The Quantum Example: Is Light a Particle or a Wave?

Before Quantum Mechanics was discovered and developed, we had a different sets of rules that governed how the world around us operated, and they were well compartmentalized and satisfying. This was called Classical Mechanics, and people were pretty sure at the time that they got it right, except a few pesky areas that needed resolving (we’ll get back to these pesky areas later).

The world that Classical Mechanics described was governed mainly by two different sets of mathematical tools. The mathematics of describing particles, which is how you figure out where planets will be, where a cannon will shoot a cannonball, what happens when a car hits a brick wall, etc. Essentially, the energy of the system of interested was confined to a areas in space, and the math showed you how that energy moved about. The other was the mathematics of describing waves. This describes how ripples move through a liquid, how strings vibrate, and how sound travels through air. This set of mathematics describes the way energy can be spread across a medium continuously, and how it moves within that medium.

These two sets of mathematics did a great job explaining the world, for the vast majority of things we as humans tried to study. The universe was made up of waves and particles, and we developed an awesome toolbox of mathematics to describe both of those things, and all was good. The physicists of the time thought they were super smart, and figured out how to describe the world around them like the bad-asses they were. Only thing left was to just quickly figure out those little pesky areas that weren’t figured out yet, and then the description of the universe would be complete. Confidence was super high, the struts and arrogance were real.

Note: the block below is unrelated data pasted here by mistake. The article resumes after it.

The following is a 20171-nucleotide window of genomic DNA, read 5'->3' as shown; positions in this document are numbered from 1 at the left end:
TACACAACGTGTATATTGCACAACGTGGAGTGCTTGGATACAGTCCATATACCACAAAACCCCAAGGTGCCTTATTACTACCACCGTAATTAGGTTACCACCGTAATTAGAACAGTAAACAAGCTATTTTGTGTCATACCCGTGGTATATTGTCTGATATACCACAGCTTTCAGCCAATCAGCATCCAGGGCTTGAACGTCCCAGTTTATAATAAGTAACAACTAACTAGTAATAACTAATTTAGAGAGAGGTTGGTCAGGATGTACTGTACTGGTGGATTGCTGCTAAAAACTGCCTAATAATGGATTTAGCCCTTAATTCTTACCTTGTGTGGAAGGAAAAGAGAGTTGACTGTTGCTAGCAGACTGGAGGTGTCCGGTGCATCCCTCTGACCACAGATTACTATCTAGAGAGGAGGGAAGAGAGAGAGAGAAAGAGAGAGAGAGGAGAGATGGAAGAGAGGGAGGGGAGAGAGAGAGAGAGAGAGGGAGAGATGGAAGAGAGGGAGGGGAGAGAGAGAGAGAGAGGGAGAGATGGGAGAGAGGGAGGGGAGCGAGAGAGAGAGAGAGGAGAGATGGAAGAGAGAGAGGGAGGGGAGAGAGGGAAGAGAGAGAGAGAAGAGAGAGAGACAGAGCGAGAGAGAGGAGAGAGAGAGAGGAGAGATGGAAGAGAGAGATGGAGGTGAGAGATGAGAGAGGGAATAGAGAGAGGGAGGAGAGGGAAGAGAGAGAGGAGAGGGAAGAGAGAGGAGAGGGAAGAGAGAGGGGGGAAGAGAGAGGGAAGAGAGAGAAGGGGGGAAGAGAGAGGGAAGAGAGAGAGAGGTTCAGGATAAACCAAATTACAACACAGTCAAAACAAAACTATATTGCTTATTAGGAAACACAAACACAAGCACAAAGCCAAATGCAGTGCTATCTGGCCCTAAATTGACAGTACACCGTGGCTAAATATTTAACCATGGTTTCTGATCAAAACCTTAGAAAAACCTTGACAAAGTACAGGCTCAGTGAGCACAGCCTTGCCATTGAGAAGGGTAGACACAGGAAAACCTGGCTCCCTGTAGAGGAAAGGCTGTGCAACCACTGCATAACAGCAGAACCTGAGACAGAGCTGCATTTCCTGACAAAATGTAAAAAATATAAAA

One of those pesky areas was describing light. You know, that stuff the sun makes, and lightbulbs, etc? Was light fundamentally a wave or a particle? There became two competing camps that thought light was a particle or a wave. These scientists developed experiments to prove they were right. The wave scientists designed experiments to show how light behaved like a wave, using all the tricks of the trade they developed from wave mathematics. The particle scientists did the same. They used all the clever particle mathematics tricks to design experiments to prove that light behaved just like a particle. Herein lies the interesting part:

They all worked.

What? How can they both be right? How can light be both a wave and a particle at the same time? It turns out, light is neither and both at the same time, because it transcends the concepts of waves and particles, thus the tools and intuition that describes those things. The nature of light is more than a particle or a wave, so the tools scientists developed to describe waves and particles could never fully explain it. This is typically encapsulated in the canonical experiments and studies around “The Dual Slit Experiment” (google it).